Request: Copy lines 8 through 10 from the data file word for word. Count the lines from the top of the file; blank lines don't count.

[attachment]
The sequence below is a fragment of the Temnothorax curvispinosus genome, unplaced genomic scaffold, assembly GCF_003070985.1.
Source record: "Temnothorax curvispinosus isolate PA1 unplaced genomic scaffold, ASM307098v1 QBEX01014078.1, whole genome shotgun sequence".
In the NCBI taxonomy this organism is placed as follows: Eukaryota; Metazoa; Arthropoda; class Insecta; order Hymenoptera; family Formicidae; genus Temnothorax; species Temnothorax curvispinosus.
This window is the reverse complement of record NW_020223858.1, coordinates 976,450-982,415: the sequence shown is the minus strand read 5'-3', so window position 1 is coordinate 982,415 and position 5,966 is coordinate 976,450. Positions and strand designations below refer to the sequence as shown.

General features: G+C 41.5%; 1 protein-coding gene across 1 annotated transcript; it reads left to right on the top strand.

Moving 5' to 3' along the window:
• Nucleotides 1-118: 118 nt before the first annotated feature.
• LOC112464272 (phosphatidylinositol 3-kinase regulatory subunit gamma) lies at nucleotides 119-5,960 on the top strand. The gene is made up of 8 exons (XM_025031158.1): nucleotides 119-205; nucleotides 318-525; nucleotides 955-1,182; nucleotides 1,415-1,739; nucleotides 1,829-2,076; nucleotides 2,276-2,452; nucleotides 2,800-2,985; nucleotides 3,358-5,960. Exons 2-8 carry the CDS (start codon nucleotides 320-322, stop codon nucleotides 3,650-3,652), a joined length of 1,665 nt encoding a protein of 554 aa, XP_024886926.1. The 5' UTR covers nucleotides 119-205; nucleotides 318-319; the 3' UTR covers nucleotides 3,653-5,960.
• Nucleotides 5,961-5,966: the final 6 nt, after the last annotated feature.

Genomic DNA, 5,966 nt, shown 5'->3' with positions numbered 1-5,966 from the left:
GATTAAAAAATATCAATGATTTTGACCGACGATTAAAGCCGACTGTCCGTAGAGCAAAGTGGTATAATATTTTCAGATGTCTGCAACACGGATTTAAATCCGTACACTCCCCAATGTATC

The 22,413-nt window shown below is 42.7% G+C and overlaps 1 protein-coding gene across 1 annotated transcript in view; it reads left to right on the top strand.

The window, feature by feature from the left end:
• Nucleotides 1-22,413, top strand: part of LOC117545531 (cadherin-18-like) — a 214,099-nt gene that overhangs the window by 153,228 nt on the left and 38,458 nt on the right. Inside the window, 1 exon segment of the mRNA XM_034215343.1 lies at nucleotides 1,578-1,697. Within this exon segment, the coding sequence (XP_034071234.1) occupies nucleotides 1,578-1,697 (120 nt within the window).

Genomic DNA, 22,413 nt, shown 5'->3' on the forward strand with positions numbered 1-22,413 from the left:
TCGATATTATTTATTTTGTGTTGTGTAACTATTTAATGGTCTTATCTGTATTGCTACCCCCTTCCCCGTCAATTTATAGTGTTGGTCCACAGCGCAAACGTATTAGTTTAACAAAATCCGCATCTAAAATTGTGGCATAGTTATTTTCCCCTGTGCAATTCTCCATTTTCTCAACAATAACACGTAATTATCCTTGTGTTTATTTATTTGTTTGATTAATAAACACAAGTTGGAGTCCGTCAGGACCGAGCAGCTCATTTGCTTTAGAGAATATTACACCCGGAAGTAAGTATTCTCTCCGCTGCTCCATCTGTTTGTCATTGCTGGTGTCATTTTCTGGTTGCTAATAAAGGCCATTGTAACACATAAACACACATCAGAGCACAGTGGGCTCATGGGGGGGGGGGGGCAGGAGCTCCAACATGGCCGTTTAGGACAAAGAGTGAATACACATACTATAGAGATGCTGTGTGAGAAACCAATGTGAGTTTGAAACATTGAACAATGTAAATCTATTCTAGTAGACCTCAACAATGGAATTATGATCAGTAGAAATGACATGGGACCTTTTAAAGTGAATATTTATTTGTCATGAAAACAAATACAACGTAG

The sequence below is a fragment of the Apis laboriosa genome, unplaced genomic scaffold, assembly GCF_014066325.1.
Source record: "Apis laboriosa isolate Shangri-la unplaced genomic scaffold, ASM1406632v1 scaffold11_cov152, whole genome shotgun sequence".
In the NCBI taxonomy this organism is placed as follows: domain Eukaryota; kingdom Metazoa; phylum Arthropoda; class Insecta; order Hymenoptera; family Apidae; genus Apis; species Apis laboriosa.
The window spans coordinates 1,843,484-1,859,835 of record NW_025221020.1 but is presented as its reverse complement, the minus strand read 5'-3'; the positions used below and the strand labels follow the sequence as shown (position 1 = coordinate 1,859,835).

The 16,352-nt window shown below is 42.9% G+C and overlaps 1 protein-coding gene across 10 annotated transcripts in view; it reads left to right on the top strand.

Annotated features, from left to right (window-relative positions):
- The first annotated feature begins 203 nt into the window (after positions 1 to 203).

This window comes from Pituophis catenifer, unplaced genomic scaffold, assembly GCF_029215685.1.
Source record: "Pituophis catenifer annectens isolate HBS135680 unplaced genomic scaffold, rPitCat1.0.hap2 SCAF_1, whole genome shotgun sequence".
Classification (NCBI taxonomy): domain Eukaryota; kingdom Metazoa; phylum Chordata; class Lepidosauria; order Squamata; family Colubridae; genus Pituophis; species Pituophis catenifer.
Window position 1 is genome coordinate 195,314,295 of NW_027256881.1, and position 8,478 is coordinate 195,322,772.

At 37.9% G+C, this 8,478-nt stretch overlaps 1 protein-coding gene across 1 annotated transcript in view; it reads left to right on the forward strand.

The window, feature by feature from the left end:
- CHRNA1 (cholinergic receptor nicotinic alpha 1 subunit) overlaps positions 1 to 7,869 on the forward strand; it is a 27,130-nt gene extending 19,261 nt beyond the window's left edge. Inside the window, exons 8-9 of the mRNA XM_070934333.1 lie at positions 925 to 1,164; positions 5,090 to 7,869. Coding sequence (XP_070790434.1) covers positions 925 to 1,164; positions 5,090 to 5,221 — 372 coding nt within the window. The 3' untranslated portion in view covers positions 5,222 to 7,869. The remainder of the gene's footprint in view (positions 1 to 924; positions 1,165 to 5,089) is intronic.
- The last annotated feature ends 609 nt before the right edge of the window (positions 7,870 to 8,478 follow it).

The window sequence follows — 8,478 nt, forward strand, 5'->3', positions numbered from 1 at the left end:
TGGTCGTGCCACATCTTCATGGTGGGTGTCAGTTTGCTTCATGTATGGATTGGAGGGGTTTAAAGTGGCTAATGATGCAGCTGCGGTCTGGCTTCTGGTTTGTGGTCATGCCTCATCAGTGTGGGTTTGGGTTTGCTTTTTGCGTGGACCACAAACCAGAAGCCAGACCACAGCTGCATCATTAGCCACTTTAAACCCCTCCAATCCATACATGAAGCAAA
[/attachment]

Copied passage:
• LOC112464272 (phosphatidylinositol 3-kinase regulatory subunit gamma) lies at nucleotides 119-5,960 on the top strand. The gene is made up of 8 exons (XM_025031158.1): nucleotides 119-205; nucleotides 318-525; nucleotides 955-1,182; nucleotides 1,415-1,739; nucleotides 1,829-2,076; nucleotides 2,276-2,452; nucleotides 2,800-2,985; nucleotides 3,358-5,960. Exons 2-8 carry the CDS (start codon nucleotides 320-322, stop codon nucleotides 3,650-3,652), a joined length of 1,665 nt encoding a protein of 554 aa, XP_024886926.1. The 5' UTR covers nucleotides 119-205; nucleotides 318-319; the 3' UTR covers nucleotides 3,653-5,960.
• Nucleotides 5,961-5,966: the final 6 nt, after the last annotated feature.

Genomic DNA, 5,966 nt, shown 5'->3' with positions numbered 1-5,966 from the left: